Friday, July 11, 2014
A note about the word “facilities…”
In a previous post I mentioned that some of the members of the choir are staying at St. Stephen’s House and the others, including me, are staying at the dormitories of Christ Church. Initially, I was told that the dorms only were called Christ Church. So, accordingly, I referred to Christ Church as the “facilities” around the corner from St. Stephen’s.
To me, this was an appropriate term, befitting the residential buildings we’re staying in. Apparently, though, my usage of this word brought much amusement to both Dr. Jordan and James Whitbourn. Now, there’s something you should know about Dr. Jordan: he is a notorious joker and never misses an opportunity to have a laugh with us, often at our expense. While the jokes always come from a place of love, they are always brilliantly, painfully honest. Usually, his one bit of ammunition against me is about this pair of boots that I own that he calls my “ratty war boots.” (I still think they’re cute). So, naturally when I saw him approaching the other day with a smirk on his face I assumed I was going to get blasted for my footwear, as usual. This zinger however had to do with the word “facilities.” In the spirit of fun (and brutal honesty), he asked me about my use of the word “facilities” in reference to Christ Church. I looked at him confusedly and he explained, “Christ Church ain’t no ‘facilities.’” Not understanding what he meant by this, I just laughed it off, thinking that it was just another Dr. Jordan joke. Later in the day, though, James Whitbourn mentioned that he, too, found my comment chuckle-worthy. Feeling thoroughly puzzled, I simply went about my day, wondering what they could have meant.
Today, I discovered what exactly what was so funny.
This afternoon we were privileged enough to visit the Christ Church, which as it turns out is not just a set of dorm buildings. Walking into the courtyards of Christ Church, you are shadowed by an enormous clock tower with black and gold detailing. I’ve never been to France, but from the pictures I’ve seen, this amazing college reminded me greatly of the palace at Versailles (at least from the outside).
From the courtyards, we were led by James Whitbourn upstairs to the library, which is considered to be the “New Library” at the House (it was built in 1772…that’s “new” here). Inside, we were given the great honor of viewing a private exhibition of original music manuscripts by Victoria, Gibbons, and countless others, as well as a set of cornets that were played for King James I’s visit to the library in the 17th century. It was truly breathtaking to witness these artifacts so closely that you could literally see the pen strokes of the scribes.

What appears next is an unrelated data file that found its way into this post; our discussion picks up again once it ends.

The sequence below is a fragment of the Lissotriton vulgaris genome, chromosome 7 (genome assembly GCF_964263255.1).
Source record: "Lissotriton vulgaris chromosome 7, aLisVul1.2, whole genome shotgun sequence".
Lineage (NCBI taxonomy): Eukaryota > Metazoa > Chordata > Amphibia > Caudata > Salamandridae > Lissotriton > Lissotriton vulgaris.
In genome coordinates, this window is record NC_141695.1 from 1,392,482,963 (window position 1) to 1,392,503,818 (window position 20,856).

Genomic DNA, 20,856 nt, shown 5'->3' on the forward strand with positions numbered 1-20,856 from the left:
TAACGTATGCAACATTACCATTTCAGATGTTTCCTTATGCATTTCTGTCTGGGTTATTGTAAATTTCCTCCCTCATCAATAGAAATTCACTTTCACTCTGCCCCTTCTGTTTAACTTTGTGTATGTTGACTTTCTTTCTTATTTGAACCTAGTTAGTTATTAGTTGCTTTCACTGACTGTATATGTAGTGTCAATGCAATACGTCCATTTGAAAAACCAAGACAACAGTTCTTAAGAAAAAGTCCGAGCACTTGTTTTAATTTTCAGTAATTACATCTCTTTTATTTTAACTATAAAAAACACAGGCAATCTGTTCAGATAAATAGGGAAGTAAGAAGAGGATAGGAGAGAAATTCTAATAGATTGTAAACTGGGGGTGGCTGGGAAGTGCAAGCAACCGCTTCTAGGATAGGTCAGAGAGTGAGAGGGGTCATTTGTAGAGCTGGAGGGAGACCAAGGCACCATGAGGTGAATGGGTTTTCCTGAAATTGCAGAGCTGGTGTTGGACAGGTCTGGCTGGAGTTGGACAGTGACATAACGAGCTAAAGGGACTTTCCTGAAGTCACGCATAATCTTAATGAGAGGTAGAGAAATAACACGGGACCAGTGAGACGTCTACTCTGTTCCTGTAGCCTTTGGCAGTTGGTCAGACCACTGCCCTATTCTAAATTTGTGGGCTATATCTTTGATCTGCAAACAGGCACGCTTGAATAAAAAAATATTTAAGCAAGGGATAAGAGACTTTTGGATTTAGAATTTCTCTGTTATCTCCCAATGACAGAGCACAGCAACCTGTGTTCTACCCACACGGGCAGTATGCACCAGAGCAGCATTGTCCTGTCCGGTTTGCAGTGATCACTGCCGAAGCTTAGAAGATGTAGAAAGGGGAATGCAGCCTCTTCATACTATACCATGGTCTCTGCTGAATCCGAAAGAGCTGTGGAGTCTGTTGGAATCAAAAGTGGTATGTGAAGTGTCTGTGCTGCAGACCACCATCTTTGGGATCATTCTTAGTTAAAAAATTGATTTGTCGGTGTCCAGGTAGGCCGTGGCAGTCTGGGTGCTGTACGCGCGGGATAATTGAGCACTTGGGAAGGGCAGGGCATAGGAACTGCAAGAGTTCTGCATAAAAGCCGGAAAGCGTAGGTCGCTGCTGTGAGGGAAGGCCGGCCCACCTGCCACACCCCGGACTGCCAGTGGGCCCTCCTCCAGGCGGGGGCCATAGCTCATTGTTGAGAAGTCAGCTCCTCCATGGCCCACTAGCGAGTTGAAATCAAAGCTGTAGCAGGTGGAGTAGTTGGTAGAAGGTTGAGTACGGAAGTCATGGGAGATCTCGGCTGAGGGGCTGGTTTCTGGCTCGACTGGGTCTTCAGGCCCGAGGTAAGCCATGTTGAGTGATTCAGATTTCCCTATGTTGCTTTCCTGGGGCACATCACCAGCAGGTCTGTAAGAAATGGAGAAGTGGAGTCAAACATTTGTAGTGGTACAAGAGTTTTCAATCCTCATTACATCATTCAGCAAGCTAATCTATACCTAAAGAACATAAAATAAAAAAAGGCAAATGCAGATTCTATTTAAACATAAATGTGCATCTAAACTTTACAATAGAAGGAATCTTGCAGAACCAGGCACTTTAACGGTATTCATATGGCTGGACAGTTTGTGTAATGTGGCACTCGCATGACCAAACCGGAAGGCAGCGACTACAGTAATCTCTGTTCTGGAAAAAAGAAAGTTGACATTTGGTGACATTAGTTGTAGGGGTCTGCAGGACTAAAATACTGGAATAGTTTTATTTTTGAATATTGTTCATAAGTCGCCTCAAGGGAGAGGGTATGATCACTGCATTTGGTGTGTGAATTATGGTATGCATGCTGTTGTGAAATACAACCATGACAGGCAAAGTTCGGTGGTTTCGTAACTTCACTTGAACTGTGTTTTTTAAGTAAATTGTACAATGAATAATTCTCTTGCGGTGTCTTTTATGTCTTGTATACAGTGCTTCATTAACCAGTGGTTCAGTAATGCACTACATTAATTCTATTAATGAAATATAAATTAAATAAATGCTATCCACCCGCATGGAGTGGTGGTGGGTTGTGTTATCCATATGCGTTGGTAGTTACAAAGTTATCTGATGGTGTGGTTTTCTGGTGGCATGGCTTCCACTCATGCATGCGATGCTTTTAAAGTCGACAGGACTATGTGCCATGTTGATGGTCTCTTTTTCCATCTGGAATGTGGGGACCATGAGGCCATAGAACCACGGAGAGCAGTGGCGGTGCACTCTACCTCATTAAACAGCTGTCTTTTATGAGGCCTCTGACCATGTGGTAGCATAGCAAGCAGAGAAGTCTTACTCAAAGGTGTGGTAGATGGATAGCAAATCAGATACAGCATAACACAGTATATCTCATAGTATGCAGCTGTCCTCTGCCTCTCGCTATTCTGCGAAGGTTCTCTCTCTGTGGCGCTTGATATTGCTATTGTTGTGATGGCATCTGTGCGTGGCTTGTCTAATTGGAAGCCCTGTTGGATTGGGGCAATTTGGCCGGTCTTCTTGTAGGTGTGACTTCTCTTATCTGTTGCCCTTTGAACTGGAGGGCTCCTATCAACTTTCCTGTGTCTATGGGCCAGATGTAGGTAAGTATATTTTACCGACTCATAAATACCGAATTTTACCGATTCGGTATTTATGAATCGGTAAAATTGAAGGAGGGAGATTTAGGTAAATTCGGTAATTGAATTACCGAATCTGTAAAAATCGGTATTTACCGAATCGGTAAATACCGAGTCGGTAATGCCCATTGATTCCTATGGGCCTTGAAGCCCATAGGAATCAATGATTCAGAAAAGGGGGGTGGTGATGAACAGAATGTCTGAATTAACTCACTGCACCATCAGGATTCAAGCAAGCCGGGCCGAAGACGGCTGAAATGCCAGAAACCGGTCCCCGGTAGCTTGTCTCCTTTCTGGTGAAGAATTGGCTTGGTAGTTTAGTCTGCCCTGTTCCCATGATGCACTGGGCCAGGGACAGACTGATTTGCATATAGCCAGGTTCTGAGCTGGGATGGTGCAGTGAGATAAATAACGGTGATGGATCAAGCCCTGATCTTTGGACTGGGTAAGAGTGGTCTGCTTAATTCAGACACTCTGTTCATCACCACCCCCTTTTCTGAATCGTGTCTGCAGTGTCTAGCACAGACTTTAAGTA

At one point James Whitbourn, also a joker in his own right, said to me, “So here is the Christ Church you mentioned in your blog.” I laughed at my original misunderstanding, now realizing that “facilities” was a vastly ridiculous term to describe the magnificence that was before me. When I told Dr. Jordan the truth behind my use of the word (that is, that I thought Christ Church was the name of a dormitory…which to be fair, I thought was a strange name for a dorm), he simply said, “It’s okay, honey, it’s just the boots.”
While today’s lesson in word usage was yet another example of culture shock for me here in Oxford, it proves a couple of very important points about being a member of the Westminster Williamson Voices family:
1.) You definitely don’t know as much as you think you do. There’s always something to be learned.
2.) The second you think that you know what you’re talking about when you actually don’t, you’d better look out because the zingers will be flying.
In all seriousness, though, it’s wonderful to be part of such a loving and supportive family where even when you make a stupid slip-up like calling the glorious Christ Church a mere “facility,” you will always find a good laugh and a good friend at the heart of all criticism. As I quoted James Whitbourn saying in that very same post, “And if someone does something wrong, it 100% doesn’t matter—it’s about the progress.” I have certainly made progress in my understanding of the culture of Oxford, and, of course, the proper use of the word “facilities.”